March 1, 2018 - The City of Lodi, like the Lodi Viticultural Area surrounding it for 134 square miles, is built on an abiding foundation; its winegrowing industry nourished by the generosity of Mother Nature (particularly the region’s mild Mediterranean climate and deep, fertile soils), and the City itself shaped by the steady hands of enterprising farmers, founding fathers and businessmen, well organized women and social groups, and generations of fully invested families.
Hence, during the early 1990s when the City initiated its Central City Revitalization Planfor its original 55-acre “Old Town,” visible aesthetics were prioritized as much as practical capital improvements. Construction of a Lodi Gateway (in the photo above) was completed in 1997, and it now sits astride School St. at the corner of Lodi Avenue, ushering car and pedestrian traffic down a handsomely brick paved road into the historical heart of the City.
The School St. Gateway now compliments the Mission Revival style Lodi Arch just a few blocks away. There is a reason for its architecturally chimeric look; as it incorporates an iron grapevine sculpturing reflecting one of the region’s key agricultural industries, earthen red Italian Renaissance-style brick masonry recalling the Lodi City Hall (erected on W. Pine St. in 1928), and the majestic, classical columns of the former Lodi Union High School (now the site of Hutchins Street Square), beloved by generations of Lodi graduates.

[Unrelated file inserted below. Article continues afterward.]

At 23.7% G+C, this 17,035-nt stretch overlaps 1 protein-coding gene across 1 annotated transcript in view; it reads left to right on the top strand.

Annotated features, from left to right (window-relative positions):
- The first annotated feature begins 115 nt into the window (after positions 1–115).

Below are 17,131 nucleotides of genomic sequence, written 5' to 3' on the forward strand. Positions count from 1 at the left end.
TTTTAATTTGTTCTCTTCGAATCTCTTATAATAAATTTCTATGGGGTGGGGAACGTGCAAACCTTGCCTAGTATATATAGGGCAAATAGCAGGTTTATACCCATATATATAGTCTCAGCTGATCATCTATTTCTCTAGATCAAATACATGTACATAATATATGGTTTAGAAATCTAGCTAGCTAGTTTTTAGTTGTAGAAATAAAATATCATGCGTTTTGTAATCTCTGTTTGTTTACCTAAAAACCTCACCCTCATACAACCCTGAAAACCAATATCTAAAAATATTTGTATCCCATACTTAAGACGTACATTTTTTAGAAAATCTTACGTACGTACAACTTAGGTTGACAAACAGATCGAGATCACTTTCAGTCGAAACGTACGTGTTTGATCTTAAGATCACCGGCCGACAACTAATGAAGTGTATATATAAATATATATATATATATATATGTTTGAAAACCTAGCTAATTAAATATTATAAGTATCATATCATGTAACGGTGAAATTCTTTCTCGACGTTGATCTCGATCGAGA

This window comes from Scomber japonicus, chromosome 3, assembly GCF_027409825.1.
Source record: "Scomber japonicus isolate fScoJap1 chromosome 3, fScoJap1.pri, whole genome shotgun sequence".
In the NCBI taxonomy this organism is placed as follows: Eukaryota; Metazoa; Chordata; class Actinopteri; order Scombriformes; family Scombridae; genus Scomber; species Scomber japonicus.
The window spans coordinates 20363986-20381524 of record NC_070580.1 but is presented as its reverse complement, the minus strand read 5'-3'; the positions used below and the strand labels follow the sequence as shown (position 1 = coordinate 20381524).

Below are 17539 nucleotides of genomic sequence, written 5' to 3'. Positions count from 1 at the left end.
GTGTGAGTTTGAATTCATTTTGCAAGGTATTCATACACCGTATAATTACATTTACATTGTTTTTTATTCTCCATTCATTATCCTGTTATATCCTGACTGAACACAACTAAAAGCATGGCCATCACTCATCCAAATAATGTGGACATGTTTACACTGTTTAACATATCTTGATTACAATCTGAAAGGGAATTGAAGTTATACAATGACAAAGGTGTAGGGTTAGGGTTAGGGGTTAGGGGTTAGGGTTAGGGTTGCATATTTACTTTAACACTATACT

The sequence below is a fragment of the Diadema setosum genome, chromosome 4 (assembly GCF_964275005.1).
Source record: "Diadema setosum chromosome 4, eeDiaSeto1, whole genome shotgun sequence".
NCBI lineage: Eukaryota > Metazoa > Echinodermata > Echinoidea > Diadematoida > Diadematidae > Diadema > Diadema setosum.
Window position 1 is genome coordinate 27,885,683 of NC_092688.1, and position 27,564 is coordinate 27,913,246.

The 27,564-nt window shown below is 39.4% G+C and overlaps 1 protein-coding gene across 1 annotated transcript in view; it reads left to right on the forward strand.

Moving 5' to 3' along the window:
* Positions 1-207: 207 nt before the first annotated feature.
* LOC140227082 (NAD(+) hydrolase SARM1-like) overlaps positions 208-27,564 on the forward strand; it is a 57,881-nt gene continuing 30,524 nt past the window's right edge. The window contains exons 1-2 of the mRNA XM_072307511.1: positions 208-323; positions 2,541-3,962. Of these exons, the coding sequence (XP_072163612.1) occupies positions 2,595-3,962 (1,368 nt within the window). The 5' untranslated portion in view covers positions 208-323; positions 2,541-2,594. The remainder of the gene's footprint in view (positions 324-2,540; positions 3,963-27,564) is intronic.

While Lodi's City Hall at 221 W. Pine St. (also, up until 1967, the location of the Lodi Police Department) has undergone several million dollars of upkeep since 1928, its exterior has been unchanged over the past 90 years; its Italian inspired architecture holding up handsomely against the test of time... Read more.
April 26, 2018 - More and more wine consumers, as well as journalists and online scribes, are starting to notice that the Lodi Viticultural Area produces light, refreshing, perfectly crisp and natural white wines without any winemaker “adjustments,” like the addition of acidity in the winery.
Lodi is also known for Zinfandel – the region crushes nearly 40% of the entire state’s production each year. With the advent of smaller, artisanal Lodi based producers over the past 10 or so years, Zinfandel lovers are starting to notice another salient fact: Lodi produces a more delicate, gentle, fragrant style of Zinfandel – in comparison to the bigger, thicker, riper, jammier styles associated with, say, Napa Valley and most of Sonoma County.